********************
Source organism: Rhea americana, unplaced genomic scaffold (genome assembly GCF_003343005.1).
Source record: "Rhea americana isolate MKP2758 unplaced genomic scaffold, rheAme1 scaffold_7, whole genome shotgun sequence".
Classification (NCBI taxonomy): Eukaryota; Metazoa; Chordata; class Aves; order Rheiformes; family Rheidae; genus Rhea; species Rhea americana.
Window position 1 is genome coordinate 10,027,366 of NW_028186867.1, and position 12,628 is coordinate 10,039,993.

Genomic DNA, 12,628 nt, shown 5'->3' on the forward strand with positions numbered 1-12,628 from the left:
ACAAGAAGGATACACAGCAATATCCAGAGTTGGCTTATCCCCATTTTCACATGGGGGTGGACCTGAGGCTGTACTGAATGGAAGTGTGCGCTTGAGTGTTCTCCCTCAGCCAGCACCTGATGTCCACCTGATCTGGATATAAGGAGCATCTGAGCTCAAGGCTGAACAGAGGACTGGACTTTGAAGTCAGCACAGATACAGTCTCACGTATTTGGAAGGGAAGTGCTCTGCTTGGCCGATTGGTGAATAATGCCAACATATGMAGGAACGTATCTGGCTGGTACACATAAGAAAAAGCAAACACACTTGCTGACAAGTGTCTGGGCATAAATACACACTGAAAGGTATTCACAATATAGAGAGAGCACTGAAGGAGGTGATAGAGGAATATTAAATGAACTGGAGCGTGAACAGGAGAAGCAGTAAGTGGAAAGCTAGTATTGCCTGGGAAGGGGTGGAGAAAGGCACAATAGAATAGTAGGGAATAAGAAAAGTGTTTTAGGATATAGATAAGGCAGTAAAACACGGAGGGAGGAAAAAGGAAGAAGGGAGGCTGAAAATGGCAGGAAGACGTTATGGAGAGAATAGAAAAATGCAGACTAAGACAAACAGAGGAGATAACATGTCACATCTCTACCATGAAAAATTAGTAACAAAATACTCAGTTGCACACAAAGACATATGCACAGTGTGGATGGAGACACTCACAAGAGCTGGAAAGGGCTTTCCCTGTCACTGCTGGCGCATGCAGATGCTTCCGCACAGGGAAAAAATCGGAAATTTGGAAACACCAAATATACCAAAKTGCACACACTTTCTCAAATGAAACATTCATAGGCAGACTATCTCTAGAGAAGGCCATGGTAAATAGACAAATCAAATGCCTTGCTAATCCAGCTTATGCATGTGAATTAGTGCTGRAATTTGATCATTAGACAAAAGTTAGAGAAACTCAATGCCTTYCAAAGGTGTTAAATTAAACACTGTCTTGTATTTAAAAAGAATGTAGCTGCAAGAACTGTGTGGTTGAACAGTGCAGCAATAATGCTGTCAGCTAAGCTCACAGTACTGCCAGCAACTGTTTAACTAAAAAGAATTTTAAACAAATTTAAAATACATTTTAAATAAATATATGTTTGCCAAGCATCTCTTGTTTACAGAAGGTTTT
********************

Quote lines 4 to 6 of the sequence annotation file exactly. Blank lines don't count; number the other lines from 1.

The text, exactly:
Window position 1 is genome coordinate 10,027,366 of NW_028186867.1, and position 12,628 is coordinate 10,039,993.

Genomic DNA, 12,628 nt, shown 5'->3' on the forward strand with positions numbered 1-12,628 from the left:
ACAAGAAGGATACACAGCAATATCCAGAGTTGGCTTATCCCCATTTTCACATGGGGGTGGACCTGAGGCTGTACTGAATGGAAGTGTGCGCTTGAGTGTTCTCCCTCAGCCAGCACCTGATGTCCACCTGATCTGGATATAAGGAGCATCTGAGCTCAAGGCTGAACAGAGGACTGGACTTTGAAGTCAGCACAGATACAGTCTCACGTATTTGGAAGGGAAGTGCTCTGCTTGGCCGATTGGTGAATAATGCCAACATATGMAGGAACGTATCTGGCTGGTACACATAAGAAAAAGCAAACACACTTGCTGACAAGTGTCTGGGCATAAATACACACTGAAAGGTATTCACAATATAGAGAGAGCACTGAAGGAGGTGATAGAGGAATATTAAATGAACTGGAGCGTGAACAGGAGAAGCAGTAAGTGGAAAGCTAGTATTGCCTGGGAAGGGGTGGAGAAAGGCACAATAGAATAGTAGGGAATAAGAAAAGTGTTTTAGGATATAGATAAGGCAGTAAAACACGGAGGGAGGAAAAAGGAAGAAGGGAGGCTGAAAATGGCAGGAAGACGTTATGGAGAGAATAGAAAAATGCAGACTAAGACAAACAGAGGAGATAACATGTCACATCTCTACCATGAAAAATTAGTAACAAAATACTCAGTTGCACACAAAGACATATGCACAGTGTGGATGGAGACACTCACAAGAGCTGGAAAGGGCTTTCCCTGTCACTGCTGGCGCATGCAGATGCTTCCGCACAGGGAAAAAATCGGAAATTTGGAAACACCAAATATACCAAAKTGCACACACTTTCTCAAATGAAACATTCATAGGCAGACTATCTCTAGAGAAGGCCATGGTAAATAGACAAATCAAATGCCTTGCTAATCCAGCTTATGCATGTGAATTAGTGCTGRAATTTGATCATTAGACAAAAGTTAGAGAAACTCAATGCCTTYCAAAGGTGTTAAATTAAACACTGTCTTGTATTTAAAAAGAATGTAGCTGCAAGAACTGTGTGGTTGAACAGTGCAGCAATAATGCTGTCAGCTAAGCTCACAGTACTGCCAGCAACTGTTTAACTAAAAAGAATTTTAAACAAATTTAAAATACATTTTAAATAAATATATGTTTGCCAAGCATCTCTTGTTTACAGAAGGTTTT